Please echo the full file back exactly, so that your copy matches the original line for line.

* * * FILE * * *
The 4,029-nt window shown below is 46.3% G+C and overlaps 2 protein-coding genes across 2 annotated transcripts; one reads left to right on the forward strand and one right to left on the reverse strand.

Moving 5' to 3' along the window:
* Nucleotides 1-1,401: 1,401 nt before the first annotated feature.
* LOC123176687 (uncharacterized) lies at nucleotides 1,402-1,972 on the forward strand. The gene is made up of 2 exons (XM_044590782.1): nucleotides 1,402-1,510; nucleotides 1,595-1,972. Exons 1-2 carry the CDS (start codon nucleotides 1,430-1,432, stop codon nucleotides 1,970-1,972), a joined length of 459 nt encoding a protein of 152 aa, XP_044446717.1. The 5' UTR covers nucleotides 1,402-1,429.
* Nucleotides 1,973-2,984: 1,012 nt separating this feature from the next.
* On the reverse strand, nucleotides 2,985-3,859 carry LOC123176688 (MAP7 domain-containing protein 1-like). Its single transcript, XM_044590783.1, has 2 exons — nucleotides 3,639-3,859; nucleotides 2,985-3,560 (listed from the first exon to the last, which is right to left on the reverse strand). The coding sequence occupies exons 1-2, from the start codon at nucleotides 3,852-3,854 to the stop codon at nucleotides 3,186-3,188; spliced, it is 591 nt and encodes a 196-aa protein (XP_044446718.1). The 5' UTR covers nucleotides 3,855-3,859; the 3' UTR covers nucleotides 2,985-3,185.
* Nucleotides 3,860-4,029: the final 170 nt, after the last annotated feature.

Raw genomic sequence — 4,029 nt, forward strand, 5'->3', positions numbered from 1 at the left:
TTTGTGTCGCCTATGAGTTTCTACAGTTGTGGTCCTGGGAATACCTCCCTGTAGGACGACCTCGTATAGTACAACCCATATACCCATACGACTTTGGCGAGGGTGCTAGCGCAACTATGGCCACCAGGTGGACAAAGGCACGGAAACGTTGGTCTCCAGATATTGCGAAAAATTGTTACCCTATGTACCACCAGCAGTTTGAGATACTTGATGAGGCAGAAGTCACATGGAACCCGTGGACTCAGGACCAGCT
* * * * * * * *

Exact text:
The 4,029-nt window shown below is 46.3% G+C and overlaps 2 protein-coding genes across 2 annotated transcripts; one reads left to right on the forward strand and one right to left on the reverse strand.

Moving 5' to 3' along the window:
* Nucleotides 1-1,401: 1,401 nt before the first annotated feature.
* LOC123176687 (uncharacterized) lies at nucleotides 1,402-1,972 on the forward strand. The gene is made up of 2 exons (XM_044590782.1): nucleotides 1,402-1,510; nucleotides 1,595-1,972. Exons 1-2 carry the CDS (start codon nucleotides 1,430-1,432, stop codon nucleotides 1,970-1,972), a joined length of 459 nt encoding a protein of 152 aa, XP_044446717.1. The 5' UTR covers nucleotides 1,402-1,429.
* Nucleotides 1,973-2,984: 1,012 nt separating this feature from the next.
* On the reverse strand, nucleotides 2,985-3,859 carry LOC123176688 (MAP7 domain-containing protein 1-like). Its single transcript, XM_044590783.1, has 2 exons — nucleotides 3,639-3,859; nucleotides 2,985-3,560 (listed from the first exon to the last, which is right to left on the reverse strand). The coding sequence occupies exons 1-2, from the start codon at nucleotides 3,852-3,854 to the stop codon at nucleotides 3,186-3,188; spliced, it is 591 nt and encodes a 196-aa protein (XP_044446718.1). The 5' UTR covers nucleotides 3,855-3,859; the 3' UTR covers nucleotides 2,985-3,185.
* Nucleotides 3,860-4,029: the final 170 nt, after the last annotated feature.

Raw genomic sequence — 4,029 nt, forward strand, 5'->3', positions numbered from 1 at the left:
TTTGTGTCGCCTATGAGTTTCTACAGTTGTGGTCCTGGGAATACCTCCCTGTAGGACGACCTCGTATAGTACAACCCATATACCCATACGACTTTGGCGAGGGTGCTAGCGCAACTATGGCCACCAGGTGGACAAAGGCACGGAAACGTTGGTCTCCAGATATTGCGAAAAATTGTTACCCTATGTACCACCAGCAGTTTGAGATACTTGATGAGGCAGAAGTCACATGGAACCCGTGGACTCAGGACCAGCT